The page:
Halliday’s Fiberly News 15: My Overview of 2015

I had a wonderful series of art experiences in 2015, which also played a role in my failure to blog. I had intended to blog about each experience as it unfolded.  Alas, no time.  Instead I now will recap the year.    Here are brief details working backwards from the most recent.

In December of 2015 I finished a commission of Brass Kimono 2.  These images were taken in the owner’s home.

kimono mary marsden meIMG_9881

kimono backIMG_9878

Kimber Olson and I mounted a show at the Owatonna Hospital on October 30, 2015 that will be up through February 2016.

IMG_9543Migration, one of my pieces

IMG_9563This is Kimber’s piece detailing the brain

I spent the month of October at a residency at the Vermont Studio Center.  This was a phenomenal experience for me, and much new work will be coming soon.  I met amazing fellow artists, Chris Mauersberger, Jenna Richards, Carrie Dickason; fantastic writers, Anna Vodika, Leslie Schwartz, Essie Chambers to name a very few.   Among the highlights were  studio visits from visiting guest artists John Jerome O’Conner

5c9fb450751065c1063768de3feb8ae0A Recurrence Plot

and the fiber referenced sculptor Elena Herzog.

Elana Herzog Southern Lights 72 dpi        Southern Lights, 2014


VSC verdant treesIMG_9017      VSC treesIMG_9013
The splendor of verdant Vermont.

Stayed tuned for developing work from my VSC experience.IMG_9106      IMG_9232


August -October 2015 I was delighted to have my work hanging in the lobby of the American Craft Council offices.


This lead to a wonderful interview with Peter Shea of Bat of Minerva, and is archived at the University of Minnesota.

You can check out the interview here:  Download: audio, small video, or original.

IMG_8312Afghan for PeteIMG_6873Detail

In July I created a site specific piece for Tuck Under Gallery.  Kudos to Pete Dreissen for his own work, and his support of so many artists.

May-August I was thrilled to show the Poetics of Evolution in my hometown, at the Duluth Art Institute.  Many thanks to Marlys Johnson and Annie Dugan for making this happen

Duluth Art Inst Postcard

IMG_6962At the Artist’s Talk


And here is a link to a featured interview on KUMD radio:  http://kumd.org/term/carolyn-halliday#stream/0

In June of 2015 I was very honored to be invited to show in Radical Basketry, at Textile Center.


Natural Disaster and Human Intervention III

In May Kimber Olson and I mounted together another show which was at the Phipps. It is a pleasure for the two of us to work together.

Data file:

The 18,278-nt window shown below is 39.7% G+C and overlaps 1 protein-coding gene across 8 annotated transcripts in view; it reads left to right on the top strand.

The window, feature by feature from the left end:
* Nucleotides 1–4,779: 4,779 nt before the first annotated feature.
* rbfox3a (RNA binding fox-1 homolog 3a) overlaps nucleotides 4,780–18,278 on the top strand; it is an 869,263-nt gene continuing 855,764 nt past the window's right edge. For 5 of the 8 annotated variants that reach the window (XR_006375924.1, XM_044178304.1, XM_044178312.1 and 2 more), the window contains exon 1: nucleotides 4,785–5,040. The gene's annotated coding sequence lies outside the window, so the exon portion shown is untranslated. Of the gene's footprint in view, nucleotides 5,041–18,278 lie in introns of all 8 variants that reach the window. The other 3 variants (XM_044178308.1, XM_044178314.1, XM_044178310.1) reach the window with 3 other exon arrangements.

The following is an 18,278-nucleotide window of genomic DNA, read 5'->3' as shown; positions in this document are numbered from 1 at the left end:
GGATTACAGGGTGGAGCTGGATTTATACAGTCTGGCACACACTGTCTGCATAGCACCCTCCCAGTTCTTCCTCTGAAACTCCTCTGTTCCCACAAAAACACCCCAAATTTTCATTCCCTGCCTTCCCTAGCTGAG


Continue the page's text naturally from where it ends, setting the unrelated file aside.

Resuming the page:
IMG_6625Buckthorn (hanging)Natural Disaster and Human Intervention II (in the foreground)

Kimber and I were happy to have a third show together this year, at my beloved Textile Center,in April 2015.

Version 2

2015 was a year of continuous shows for me. As I look ahead to 2016, I am filled with gratitude for the opportunities of last year, and eagerly embrace the artistic unknowns of this new year.

Halliday’s Fiberly Art News 14: A Nabadi Happy New Year

I have been remiss in my blog updates but 2016 brings an opportunity to recommit. It seems my busy show schedule throughout 2015 is to blame. Yesterday I somewhat impulsively responded to an opportunity to participate in a brief workshop cosponsored by Midway Contemporary Arts and FD13. FD 13 artist residencies aim to connect international artists  with Minneapolis/St Paul artists and community. Currently Ei Arakawa , Gela Patashuri, and Sergei Tcherepnin are in residency, creating the exhibition and performance “Room & Board & Crate & Barrel & Mother Vertical” at Midway Contemporary Arts. Gela is here from Georgia, located in the Caucasian Mountains and Ei and Sergei are New York artists. During yesterday’s hour long workshop, a group of random people made metal Nabadi’s with the resident artists, culminating in a winter dance at Hampden park.  The Nabadi’s will be used as part of the Midway exhibition which opens January 21. A Nabadi is a traditional dark felted garment worn by mountain shepherds whose stiffness also allows it to provide a kind of shelter.  Felted  from the course black guard hairs of the Karakul sheep, this workshop appealed to my love of textile traditions applied to contemporary art concepts.images

Additional intrigue for me was the metal from which they were constructed.  The galvanized steel and 1/4 rivets were very difficult to manipulate but others’ stronger hands succeeded in getting them completed.

Here’s an image of the classic garment.

Screen Shot 2016-01-17 at 4.28.03 PM


And here are images of the construction

IMG_0259   (Kelsey Olson’s arms)


IMG_0261Here am I, down coat under Nabadi, ready to head into the below zero weather.

After an improvised dance led by the resident artists, we left the heavy Nabadi’s in the snow, making a lovely tribute to the close of a beautiful winter’s day.




Once again I celebrate the creative interpretation of textiles/garments as sculpture.  Thank you fd13 and Midway Contemporary Arts.